MedStar Authors catalog › Details for: Combining abdominal flaps and implants in the breast reconstruction patient: a systematic and retrospective review of complications and outcomes.
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Combining abdominal flaps and implants in the breast reconstruction patient: a systematic and retrospective review of complications and outcomes.

by Black, Cara K; Fan, Kenneth L; Nahabedian, Maurice Y.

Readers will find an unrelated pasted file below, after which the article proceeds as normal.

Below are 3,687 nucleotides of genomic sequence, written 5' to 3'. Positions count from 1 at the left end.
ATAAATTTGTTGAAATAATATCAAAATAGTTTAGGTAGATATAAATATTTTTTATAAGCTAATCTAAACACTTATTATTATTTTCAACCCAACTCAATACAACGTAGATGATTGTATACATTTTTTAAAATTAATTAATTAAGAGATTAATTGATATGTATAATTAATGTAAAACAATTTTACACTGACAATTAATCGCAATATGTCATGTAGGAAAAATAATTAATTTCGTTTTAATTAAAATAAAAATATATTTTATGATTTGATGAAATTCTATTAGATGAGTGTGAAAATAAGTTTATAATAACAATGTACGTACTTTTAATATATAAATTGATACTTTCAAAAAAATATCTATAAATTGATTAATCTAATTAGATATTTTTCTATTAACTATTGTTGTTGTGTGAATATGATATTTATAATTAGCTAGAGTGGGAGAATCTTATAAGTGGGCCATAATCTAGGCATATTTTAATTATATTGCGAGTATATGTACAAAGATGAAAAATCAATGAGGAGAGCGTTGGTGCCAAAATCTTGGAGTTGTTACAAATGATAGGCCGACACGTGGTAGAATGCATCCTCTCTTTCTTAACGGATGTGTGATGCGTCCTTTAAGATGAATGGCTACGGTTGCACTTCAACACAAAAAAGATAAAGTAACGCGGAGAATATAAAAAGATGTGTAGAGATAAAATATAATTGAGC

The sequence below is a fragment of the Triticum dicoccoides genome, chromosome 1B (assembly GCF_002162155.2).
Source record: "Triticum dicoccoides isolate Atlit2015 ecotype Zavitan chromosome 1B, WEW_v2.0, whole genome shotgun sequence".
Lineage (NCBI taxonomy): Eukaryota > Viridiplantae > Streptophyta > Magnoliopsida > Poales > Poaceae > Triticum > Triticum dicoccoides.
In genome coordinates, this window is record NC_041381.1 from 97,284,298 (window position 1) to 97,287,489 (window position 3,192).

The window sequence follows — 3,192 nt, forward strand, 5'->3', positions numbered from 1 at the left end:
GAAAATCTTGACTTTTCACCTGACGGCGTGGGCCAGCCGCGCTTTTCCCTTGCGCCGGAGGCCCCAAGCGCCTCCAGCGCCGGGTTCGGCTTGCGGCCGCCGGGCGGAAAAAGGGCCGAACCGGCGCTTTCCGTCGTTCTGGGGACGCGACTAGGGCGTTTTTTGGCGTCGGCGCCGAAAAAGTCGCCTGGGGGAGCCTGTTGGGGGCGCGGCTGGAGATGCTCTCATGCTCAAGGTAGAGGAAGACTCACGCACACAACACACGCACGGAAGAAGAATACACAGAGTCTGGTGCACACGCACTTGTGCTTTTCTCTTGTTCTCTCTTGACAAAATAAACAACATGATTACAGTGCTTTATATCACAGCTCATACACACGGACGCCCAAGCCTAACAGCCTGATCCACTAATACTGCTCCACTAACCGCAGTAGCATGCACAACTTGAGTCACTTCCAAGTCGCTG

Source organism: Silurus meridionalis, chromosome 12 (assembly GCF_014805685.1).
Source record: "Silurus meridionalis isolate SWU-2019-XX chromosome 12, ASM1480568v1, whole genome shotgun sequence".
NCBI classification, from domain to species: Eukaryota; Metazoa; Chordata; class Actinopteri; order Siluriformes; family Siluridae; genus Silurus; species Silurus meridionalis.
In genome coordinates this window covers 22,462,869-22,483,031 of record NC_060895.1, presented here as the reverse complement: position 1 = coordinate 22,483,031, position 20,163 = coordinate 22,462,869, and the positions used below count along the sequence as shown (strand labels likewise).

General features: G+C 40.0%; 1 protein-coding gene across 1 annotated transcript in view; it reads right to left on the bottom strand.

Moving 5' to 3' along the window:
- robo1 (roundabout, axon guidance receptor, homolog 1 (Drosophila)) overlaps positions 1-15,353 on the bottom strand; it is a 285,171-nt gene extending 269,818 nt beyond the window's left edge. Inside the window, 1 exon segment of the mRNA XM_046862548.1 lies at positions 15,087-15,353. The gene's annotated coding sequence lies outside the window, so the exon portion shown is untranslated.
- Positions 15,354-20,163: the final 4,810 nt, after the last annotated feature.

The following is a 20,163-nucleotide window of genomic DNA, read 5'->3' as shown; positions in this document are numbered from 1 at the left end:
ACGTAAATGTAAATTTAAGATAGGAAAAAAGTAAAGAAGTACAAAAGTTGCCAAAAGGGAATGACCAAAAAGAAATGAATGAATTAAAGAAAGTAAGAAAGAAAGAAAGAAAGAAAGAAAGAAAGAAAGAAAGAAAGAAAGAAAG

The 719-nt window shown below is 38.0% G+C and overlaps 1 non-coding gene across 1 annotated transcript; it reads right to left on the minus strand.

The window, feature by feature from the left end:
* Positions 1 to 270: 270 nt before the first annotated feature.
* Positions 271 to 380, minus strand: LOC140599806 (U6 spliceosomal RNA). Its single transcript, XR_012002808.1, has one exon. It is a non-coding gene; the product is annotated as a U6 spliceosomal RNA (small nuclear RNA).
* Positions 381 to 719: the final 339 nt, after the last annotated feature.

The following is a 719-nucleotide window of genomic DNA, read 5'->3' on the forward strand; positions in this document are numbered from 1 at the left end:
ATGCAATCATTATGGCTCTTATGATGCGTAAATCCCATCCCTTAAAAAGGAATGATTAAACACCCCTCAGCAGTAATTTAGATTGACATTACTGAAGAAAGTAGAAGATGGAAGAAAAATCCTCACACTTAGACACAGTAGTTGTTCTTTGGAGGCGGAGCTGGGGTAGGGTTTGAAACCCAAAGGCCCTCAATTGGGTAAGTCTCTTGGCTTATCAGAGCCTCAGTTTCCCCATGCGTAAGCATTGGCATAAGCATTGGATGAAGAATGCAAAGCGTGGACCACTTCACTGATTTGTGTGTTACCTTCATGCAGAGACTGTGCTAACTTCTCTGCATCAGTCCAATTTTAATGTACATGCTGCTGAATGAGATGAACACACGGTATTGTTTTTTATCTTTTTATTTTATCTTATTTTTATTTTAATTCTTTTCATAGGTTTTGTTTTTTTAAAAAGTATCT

Citation: Plastic & Reconstructive Surgery. 2018 Dec 24.Journal: Plastic and reconstructive surgery.Published: ; 2018ISSN: 0032-1052.Full author list: Black CK; Graziano FD; Fan KL; Defazio MV; Nahabedian MY.UI/PMID: 30589827.Subject(s): IN PROCESS -- NOT YET INDEXEDInstitution(s): MedStar Health Research Institute | MedStar Washington Hospital CenterDepartment(s): Surgery/Plastic SurgeryActivity type: Journal Article.Medline article type(s): Journal ArticleDigital Object Identifier: https://dx.doi.org/10.1097/PRS.0000000000005373 (Click here) Abbreviated citation: Plast Reconstr Surg. 2018 Dec 24.Abstract: BACKGROUND: Implants offer a method for augmenting abdominal flaps in the setting of deficient volume in breast reconstruction. They may be placed immediately at the time of reconstruction or on a delayed basis. We seek to compare outcomes from a single surgeon and previously published studies.Abstract: METHODS: A systematic review was performed, querying multiple databases. A retrospective review was conducted for patients who underwent abdominal based flap breast reconstruction and implant placement between July 2005 and August 2015 by the senior author(MYN).Abstract: RESULTS: A systematic review of the literature yielded four articles, for a total of 96 patients(142 breasts) included for systematic review. 87 breasts(61%) were reconstructed with immediate implant at the time of flap reconstruction and 55 breasts(39%) had a staged approach to implant placement. Complications were noted in 28 breasts(32%) following immediate placement and in 10 breasts(18%) following staged placement. A total of 53 patients(79 breasts) were retrospectively reviewed, all of which were reconstructed in a staged manner. Twelve breasts(15%) were found to have a flap or implant related complication. 97.5% of implants/flap reconstructions were successful, with a 54% revision rate. When pooling systematic and retrospective data, there was a significant difference in complication rates between the staged and immediate reconstruction cohorts(p < 0.001) in favor of the staged approach.Abstract: CONCLUSIONS: The literature supports a higher rate of implant-related complications following immediate implantation at the time of flap reconstruction. Our experience with implant placement highlights the safety and effectiveness of the staged approach.

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